Micro-geological causes and macro-geological controlling factors of low-resistivity oil layers in the Puao Oilfield

Petroleum Science, Jul 2009

Low-resistivity oil layers are often missed in logging interpretation because of their resistivity close to or below the resistivity of nearby water layers. Typical low-resistivity oil layers have been found in the past few years in the Putaohua reservoir of the Puao Oilfield in the south of the Daqing placanticline by detailed exploration. Based on a study of micro-geological causes of low-resistivity oil layers, the macro-geological controlling factors were analyzed through comprehensive research of regional depositional background, geological structure, and oil-water relations combined with core, water testing, well logging, and scanning electron microscopy data. The results showed that the formation and distribution of Putaohua low-resistivity oil layers in the Puao Oilfield were controlled by depositional environment, sedimentary facies, diagenesis, motive power of hydrocarbon accumulation, and acidity and alkalinity of reservoir liquid. The low-resistivity oil layers caused by high bound-water saturation were controlled by deposition and diagenesis, those caused by high free-water saturation were controlled by structural amplitude and motive power of hydrocarbon accumulation. Those caused by formation water with high salinity were controlled by the ancient saline water depositional environment and faulted structure and those caused by additional conductivity of shale were controlled by paleoclimate and acidity and alkalinity of reservoir liquid. Consideration of both micro-geological causes and macro-geological controlling factors is important in identifying low-resistivity oil layers.

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Micro-geological causes and macro-geological controlling factors of low-resistivity oil layers in the Puao Oilfield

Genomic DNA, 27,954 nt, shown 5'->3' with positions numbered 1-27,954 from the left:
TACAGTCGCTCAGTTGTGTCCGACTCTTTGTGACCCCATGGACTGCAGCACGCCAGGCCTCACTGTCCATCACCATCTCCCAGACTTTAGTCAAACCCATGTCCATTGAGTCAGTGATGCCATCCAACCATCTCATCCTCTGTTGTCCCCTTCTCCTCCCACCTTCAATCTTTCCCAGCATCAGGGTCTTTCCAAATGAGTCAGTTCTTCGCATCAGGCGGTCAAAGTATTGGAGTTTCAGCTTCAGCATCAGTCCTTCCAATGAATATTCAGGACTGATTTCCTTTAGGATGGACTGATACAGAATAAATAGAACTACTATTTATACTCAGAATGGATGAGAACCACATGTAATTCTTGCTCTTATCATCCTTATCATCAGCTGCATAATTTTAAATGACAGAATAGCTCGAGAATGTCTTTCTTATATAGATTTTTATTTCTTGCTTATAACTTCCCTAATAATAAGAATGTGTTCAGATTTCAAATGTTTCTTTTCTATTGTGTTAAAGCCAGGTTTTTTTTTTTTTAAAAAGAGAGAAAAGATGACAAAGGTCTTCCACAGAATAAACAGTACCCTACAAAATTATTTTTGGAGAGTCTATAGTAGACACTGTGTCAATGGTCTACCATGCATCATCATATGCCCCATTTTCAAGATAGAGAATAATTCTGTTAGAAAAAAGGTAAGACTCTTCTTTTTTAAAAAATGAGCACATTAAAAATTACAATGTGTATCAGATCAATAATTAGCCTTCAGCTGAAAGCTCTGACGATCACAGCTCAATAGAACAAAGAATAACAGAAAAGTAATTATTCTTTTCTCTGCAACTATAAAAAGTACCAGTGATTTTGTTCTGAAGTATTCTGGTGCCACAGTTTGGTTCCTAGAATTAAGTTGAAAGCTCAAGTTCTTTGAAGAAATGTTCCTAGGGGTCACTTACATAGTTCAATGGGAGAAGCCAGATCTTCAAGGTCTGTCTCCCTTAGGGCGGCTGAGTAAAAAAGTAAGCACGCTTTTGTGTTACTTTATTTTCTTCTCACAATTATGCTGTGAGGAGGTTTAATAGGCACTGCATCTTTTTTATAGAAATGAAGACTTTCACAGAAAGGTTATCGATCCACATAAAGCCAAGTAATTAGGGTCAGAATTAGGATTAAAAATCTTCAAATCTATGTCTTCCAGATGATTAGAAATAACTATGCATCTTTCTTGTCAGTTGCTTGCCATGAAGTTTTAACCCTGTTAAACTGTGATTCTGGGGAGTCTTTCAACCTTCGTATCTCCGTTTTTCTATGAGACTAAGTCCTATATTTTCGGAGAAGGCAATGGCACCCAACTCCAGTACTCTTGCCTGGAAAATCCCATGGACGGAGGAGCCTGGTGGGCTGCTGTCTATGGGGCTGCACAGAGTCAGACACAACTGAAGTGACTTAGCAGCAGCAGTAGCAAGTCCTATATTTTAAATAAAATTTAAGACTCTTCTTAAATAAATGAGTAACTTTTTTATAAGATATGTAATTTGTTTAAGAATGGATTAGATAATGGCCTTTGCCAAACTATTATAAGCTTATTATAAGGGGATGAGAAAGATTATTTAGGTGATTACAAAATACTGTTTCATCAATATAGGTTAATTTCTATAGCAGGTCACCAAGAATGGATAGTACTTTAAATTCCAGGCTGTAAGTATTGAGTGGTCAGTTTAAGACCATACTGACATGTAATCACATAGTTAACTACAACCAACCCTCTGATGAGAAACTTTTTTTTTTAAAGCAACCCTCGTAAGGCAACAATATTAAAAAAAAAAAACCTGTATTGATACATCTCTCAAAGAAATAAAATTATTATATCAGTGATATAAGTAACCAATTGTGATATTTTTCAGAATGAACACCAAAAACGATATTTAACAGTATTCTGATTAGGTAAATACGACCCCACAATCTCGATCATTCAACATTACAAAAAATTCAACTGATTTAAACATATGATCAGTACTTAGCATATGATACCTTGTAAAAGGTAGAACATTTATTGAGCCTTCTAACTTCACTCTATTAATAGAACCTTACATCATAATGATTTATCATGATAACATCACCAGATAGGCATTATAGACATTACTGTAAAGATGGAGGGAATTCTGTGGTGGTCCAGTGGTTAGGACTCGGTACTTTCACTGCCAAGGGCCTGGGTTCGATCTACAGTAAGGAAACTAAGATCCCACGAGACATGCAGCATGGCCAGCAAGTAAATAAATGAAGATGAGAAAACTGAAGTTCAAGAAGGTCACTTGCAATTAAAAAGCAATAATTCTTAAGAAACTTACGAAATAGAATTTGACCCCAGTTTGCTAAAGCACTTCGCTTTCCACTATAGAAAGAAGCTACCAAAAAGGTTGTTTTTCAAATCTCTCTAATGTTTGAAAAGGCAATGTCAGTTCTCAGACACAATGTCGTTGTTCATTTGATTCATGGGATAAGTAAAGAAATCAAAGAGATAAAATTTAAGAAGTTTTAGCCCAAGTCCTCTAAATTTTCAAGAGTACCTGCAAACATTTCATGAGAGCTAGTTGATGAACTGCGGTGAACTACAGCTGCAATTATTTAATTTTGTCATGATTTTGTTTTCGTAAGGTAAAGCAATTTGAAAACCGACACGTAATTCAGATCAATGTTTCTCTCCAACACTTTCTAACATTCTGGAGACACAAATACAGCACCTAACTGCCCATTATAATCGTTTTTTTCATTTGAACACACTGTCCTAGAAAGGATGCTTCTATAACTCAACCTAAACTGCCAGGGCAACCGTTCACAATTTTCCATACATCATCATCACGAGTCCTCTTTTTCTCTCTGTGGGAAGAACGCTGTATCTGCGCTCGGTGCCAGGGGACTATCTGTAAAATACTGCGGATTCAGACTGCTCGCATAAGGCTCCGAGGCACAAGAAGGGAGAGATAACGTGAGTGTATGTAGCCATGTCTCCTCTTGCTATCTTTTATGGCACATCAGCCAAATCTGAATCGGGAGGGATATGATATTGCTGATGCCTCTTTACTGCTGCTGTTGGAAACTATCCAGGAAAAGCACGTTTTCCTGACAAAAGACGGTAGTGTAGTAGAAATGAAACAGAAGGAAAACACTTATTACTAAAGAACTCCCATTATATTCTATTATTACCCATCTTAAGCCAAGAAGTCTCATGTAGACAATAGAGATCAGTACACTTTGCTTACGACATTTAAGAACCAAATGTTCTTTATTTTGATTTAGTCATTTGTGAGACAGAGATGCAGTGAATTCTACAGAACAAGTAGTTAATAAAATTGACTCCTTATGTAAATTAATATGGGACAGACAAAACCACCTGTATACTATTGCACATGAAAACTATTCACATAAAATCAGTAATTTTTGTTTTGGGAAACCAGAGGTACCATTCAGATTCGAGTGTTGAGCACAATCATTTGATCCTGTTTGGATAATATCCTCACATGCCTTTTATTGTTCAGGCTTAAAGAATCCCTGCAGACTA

Pet.Sci. Micro-geological causes and macro-geological controlling factors of low-resistivity oil layers in the Puao Oilfield Tan Fengqi 1 2 Li Hongqi 1 2 Liu Hongtao 0 Jiang Fucong 0 Yu Hongyan 1 2 0 The No.7 Oil Production Factory, Daqing Oilfield Company , PetroChina, Heilongjiang 163515 , China 1 State Key Laboratory of Petroleum Resource and Prospecting, China University of Petroleum , Beijing 102249 , China 2 School of Resource and Information Technology, China University of Petroleum , Beijing 102249 , China Low-resistivity oil layers are often missed in logging interpretation because of their resistivity close to or below the resistivity of nearby water layers. Typical low-resistivity oil layers have been found in the past few years in the Putaohua reservoir of the Puao Oilfield in the south of the Daqing placanticline by detailed exploration. Based on a study of micro-geological causes of low-resistivity oil layers, the macro-geological controlling factors were analyzed through comprehensive research of regional depositional background, geological structure, and oil-water relations combined with core, water testing, well logging, and scanning electron microscopy data. The results showed that the formation and distribution of Putaohua low-resistivity oil layers in the Puao Oilfield were controlled by depositional environment, sedimentary facies, diagenesis, motive power of hydrocarbon accumulation, and acidity and alkalinity of reservoir liquid. The low-resistivity oil layers caused by high bound-water saturation were controlled by deposition and diagenesis, those caused by high free-water saturation were controlled by structural amplitude and motive power of hydrocarbon accumulation. Those caused by formation water with high salinity were controlled by the ancient saline water depositional environment and faulted structure and those caused by additional conductivity of shale were controlled by paleoclimate and acidity and alkalinity of reservoir liquid. Consideration of both micro-geological causes and macro-geological controlling factors is important in identifying low-resistivity oil layers. Daqing placanticline; Puao Oilfield; Putaohua oil layer; low-resistivity oil layers; microgeological causes; macro-geological controlling factors 1 Introduction In low-resistivity oil layers, the ratio of the resistivity of the oil layer to that of a formation water layer is less than 2 in the same oil-water system, that is to say, the resistivity index of the oil layer is less than 2 (Ouyang et al, 2005; Zhang et al, 2008) . Low-resistivity oil layers are often missed in petroleum exploration and development because of their complicated genesis, the limitation of vertical resolution of well logging instruments, and imperfect interpretation methods. At present, low-resistivity oil layers have attracted attention as one of the most promising targets for increasing reserves as well as secondary development in old oilfields (Mu et al, 2004). In China and other countries, the study on low-resistivity oil layers has acquired a great deal of achievements; for instance, people have formed a systemic understanding of micro-geological causes of low-resistivity oil layers (Zeng, 1991; Ouyang, 2002; Sun et al, 1998; Palar and Sutiyono, 1997; Worthington, 1997) . However, much remains to be done in the study of macro-geological controlling factors of low-resistivity oil layers and research into the matching relationship between micro-geological causes and macrogeological controlling factors has not been systematic. In this paper, various macro-geological controlling factors of the micro-geological causes of the Putaohua low-resistivity oil layers in the Punan and Aonan Oilfields, south of the Daqing placanticline, China were analyzed on the basis of core, well logging, geological and reservoir data. The results showed that a combination of micro-geological causes and macro-geological controlling factors was more important for understanding the genesis of low-resistivity oil layers. This can provide a geological basis for identifying low-resistivity oil layers effectively and adjusting development programs, and can also play an important role in exploring for zones of remaining oil. 2 Geological background of low-resistivity oil layers in Puao Oilfield The Puao Oilfield is located in the southern extension zone of the Putaohua structural belt, which is a third-grade resistivity oil layers with high bound-water saturation and high displacement pressure were formed in the Puao Oilfield. Pu220 Gu633 Gu684 The motive power of hydrocarbon accumulation determines the property and distribution of reservoir fluids when reservoir has the dual pore structure characteristics of micro-pores and flow pores. Water layers are formed when the motive power of hydrocarbon accumulation is less than the intergranular-pore capillary resistance of the reservoir. Low-resistivity oil layers are formed when the motive power of hydrocarbon accumulation is between the intergranularpore capillary resistance and the micro-pore capillary resistance and normal oil layers are formed when the motive power of hydrocarbon accumulation is greater than the micropore capillary resistance (Wu et al, 2006; Palar and Sutiyono, 1997; Li et al, 2006) . Therefore, low-resistivity oil layers caused by high bound-water saturation with the bound water in micro-pores and hydrocarbon accumulated in intergranular pores are formed in the reservoir with bimodal or multi-modal pore structure when the source rocks, migration pathway and the motive power of hydrocarbon accumulation are all appropriate. The diagenesis stage is a long process compared with the deposition stage and a series of complex physical and chemical changes reform the sandstone reservoir (Fu, 1998) . Compaction and cementation reduce and damage reservoir pores, and dissolution and metasomatism increase secondary pores of reservoir. The solution porosity in the Puao Oilfield is mainly from dissolving quartz and feldspar. Feldspar dissolution can generate secondary pores, and a large number of small secondary pores and big pores compose the dual pore structure of reservoir. Therefore, some oil layers become low-resistivity oil layers caused by high bound-water saturation interaction with the motive power of hydrocarbon accumulation. 3.2 High free-water saturation The main geological characteristics of low-resistivity oil layers caused by poor oil-water differentiation and wide oil-water transition zones are the development of primary intergranular flow pores, medium and grit sandstone lithology, high shale content, strong hydrophilic property of the rock, and low structural amplitude of oil layers. Because of the shallow buried depth of the reservoir, the pressure of source rocks and the formation overpressure are very low when oil and gas migrate from source rocks to the trap, and the motive power of hydrocarbon accumulation is mainly buoyancy. The difference between oil and water densities leads to high oil saturation (resistivity increase) at the structural high position and low oil saturation (resistivity decrease) at the structural margin, so low-resistivity oil layers caused by high freewater saturation at the structural margin are formed in the same reservoir system. Based on above analysis, the main geological controlling factors of such low-resistivity oil layers are the motive power of hydrocarbon accumulation and structural amplitude. The spatial distribution characteristics of developed lowresistivity oil layer wells were analyzed in the Puao Oilfield (Fig. 3). The results showed that the wells in which lowresistivity oil layers were observed were mainly distributed at the structural margin, and only a few were at the structural resistivity to form low-resistivity oil layers (Mu et al, 2004; Wei and Zou, 2005; Gao and Xie, 2006) . The cation exchange ability of clay minerals is usually measured by cation exchange capacity (CEC, mmol/100g), and the CEC values of common clay minerals are shown in Table 2. The clay minerals of the Puao Oilfield can be divided into two types according to their causes, one is clay minerals depositing with the terrigenous clast particles, and the other is authigenic clay minerals formed during late diagenesis. The type, composition and distribution pattern of terrigenous clast clay minerals are decided by ancient climate, provenance, and sedimentary environment, and the formation of authigenic clay minerals are mainly controlled by acidity and alkalinity of reservoir fluids. The type and content of clay minerals in the study area were analyzed by X diffraction (Fig. 4). The clay minerals are mainly illite, chlorite, and mixedlayer illite-montmorillonite with the average content of 51%, 29%, and 14% respectively, and they are all distributed stably in the study area. Kaolinite and mixed-layer chloritemontmorillonite are distributed in a few wells and there is no montmorillonite detected in samples from oil layers. 20 15 5 0 y c en 10 u q e r F Illite Chlorite Mixed-layer illitemontmorillonite Kaolinite Mixed-layer chloritemontmorillonite r 100 e y a l ixed it,%80 e ndm illrno 60 a o lilifo -omm te tn 40 tn ilte 20 te il n o C 0 0-20 The sedimentary environment of the Puao Oilfield changes from large-scale river delta front facies to shoreshallow lake facies. Under a warm and humid paleoclimate, some aluminum silicate minerals such as feldspar and mica The additional conductivity capacity of clay minerals is not only related to their types and contents but also to their distribution patterns, which are mainly bridge, filling, and cushion (Fig. 6), corresponding to “crumb”, “thin film”, and “patch” mud distribution patterns. The bridge distribution formed a high proportion of illite after weathering and diagenesis, and some aluminum silicate minerals formed kaolinite after weathering and leaching in an acidic medium. In the study area, because of the alkaline formation water, kaolinite is only distributed in a few wells and the content is low. Pyroxene, hornblende and biotite in terrigenous clasts can form montmorillonite after partial chemical weathering, but this is not found in the study area, because terrigenous clast clay minerals transform into authigenic clay minerals during late diagenesis. The types of clay minerals formed are closely related to the properties of formation water (salinity, ionic composition, acidity and alkalinity) (Fu, 2000; Zhao and Zhu, 2006) . The expanding clay mineral, montmorillonite, is formed at pH=6-8. Montmorillonite can transform into non-expanding clay minerals such as illite (pH=7-8) and chlorite (pH=8-9) with the increase of formation alkalinity (Guan et al, 2003; Zhao and Zhu, 2006) . In the study area, the water type is mainly high in NaHCO3 and the average value of pH is 8.2, so the formed montmorillonite from terrigenous clasts completely transforms into illite or mixedlayer illite-montmorillonite in this alkaline environment, and can transform into chlorite or mixed-layer chloritemontmorillonite in a stronger alkaline condition. Based on the above analysis, the types of clay minerals in the Puao Oilfield are mainly illite and mixed-layer illite-montmorillonite and low-resistivity oil layers can be formed because of strong additional conductivity of the two clay minerals. Fig. 5 is a cross plot of oil layer resistivity and the content of illite and mixed-layer illite-montmorillonite in the Puao Oilfield. It is shown that when the content of illite and mixed-layer illite-montmorillonite reaches above 80%, strong additional conductivity can decrease oil layer resistivity to develop lowresistivity oil layers. Low-resistivity oil layers Normal oil layers pattern leads to a continuous distribution of clay minerals in the reservoir rock to form a connected conductive network, and combined with high cation exchange capacity, lowresistivity oil layers caused by additional conductivity of clay minerals are formed. In the study area, the most common distribution pattern of clay minerals of such low-resistivity oil layer is bridge pattern. Although filling and cushion distribution patterns also have additional conductivity, continuous conductive networks are not formed and the conductivity capacity is too limited to influence oil layer resistivity, so it is difficult to form low-resistivity oil layers from these clay-mineral distribution patterns. SEM MAG:1.40KX Name:73550 4 Influencing factor of external causes of low-resistivity oil layers caused by thin interbeds of sand and shale The Puao Oilfield was located in the transition zone from delta front facies to shore-shallow lake facies, so hydrodynamic forces were relatively weak and thin interbeds of sand and shale were easily formed because of the reciprocating flow of water. In fact, the resistivity of a single layer of sandstone is not low, but due to the limitation of vertical resolution of well logging instruments, the actual measured value of resistivity decreases because of the influence of low-resistivity surrounding rocks. Thus, the resistivity difference of oilwater layers sharply decreases to form low-resistivity oil layers. Fig. 7 shows the logging interpretation results of Ao112 well in the study area. We can see that No. 59 and No. 63 layers are both low-resistivity oil layers. No. 59 layer is sandstone interbedded in mudstone. The resistivity well logging response of a single layer of sandstone is greatly influenced by the surrounding mudstone, so the response curve shows low-resistivity and peak characteristics. The testing results of No. 59 low-resistivity oil layer are 3.6 t/day of oil production and 0.2 t/day of water, which is classified as a commercial oil layer with low water cut. No. 63 layer is the mudstone interbedded in sandstone. The well logging response of a single layer of sandstone is greatly influenced by interbedded mudstone, so the measurement results are not a reflection of actual reservoir information, and the response curve shows low-resistivity and flat characteristics. The testing results of No. 63 low-resistivity oil layer are 5.31 t/day of oil production and no water, which is classified as a commercial oil layer. In the Puao Oilfield, sandstone interbeds, mudstone interbeds, and thin interbeds of sand and shale developed because of the special sedimentary environment, so lowresistivity oil layers of this type should be paid more attention in reservoir evaluation. 1 2 6 0 120 1.8 5 Conclusions 1) The formation and distribution of Putaohua lowresistivity oil layers in the Puao Oilfield are controlled by depositional environment, sedimentary facies, diagenesis, motive power of hydrocarbon accumulation, and acidity and alkalinity of reservoir liquid. 2) The low-resistivity oil layers caused by high boundwater saturation are controlled by deposition and diagenesis; those caused by high free-water saturation are controlled by structural amplitude and motive power of hydrocarbon accumulation; those caused by formation water with high salinity are controlled by ancient salty water depositional environment and faulted structure; those caused by the additional conductivity of shale are controlled by paleoclimate and acidity and alkalinity of reservoir liquid. 3) Special depositional environments lead to extensive development of thin interbeds of sand and shale in the study area. Because of the influence of low-resistivity surrounding rocks and limitation of the vertical resolution of well logging instruments, low-resistivity oil layers need to be paid special attention in the evaluation of oil layers. 4) The causes of low-resistivity oil layers are very complex and are influenced by multiple factors. Consideration of the combinations of internal and external factors, and micro-geological causes and macro-geological controlling factors can assist in revealing the nature of low-resistivity oil layers. Acknowledgements This work was supported by the National Natural Science Foundation Project (No.40173023). The authors would like to thank Wang Ming from the Research Institute of Exploration and Development of SINOPEC, and Zhang Shaohua from Changqing Oilfield Company for their helpful discussion and suggestions. Fu Q. Diagenesis effect on reservoir pores-taking the Rong-37 block of the lower Tertiary, Liaohe Basin as an example . 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Fengqi Tan, Hongqi Li, Hongtao Liu, Fucong Jiang, Hongyan Yu. Micro-geological causes and macro-geological controlling factors of low-resistivity oil layers in the Puao Oilfield, Petroleum Science, 2009, 246-253, DOI: 10.1007/s12182-009-0039-3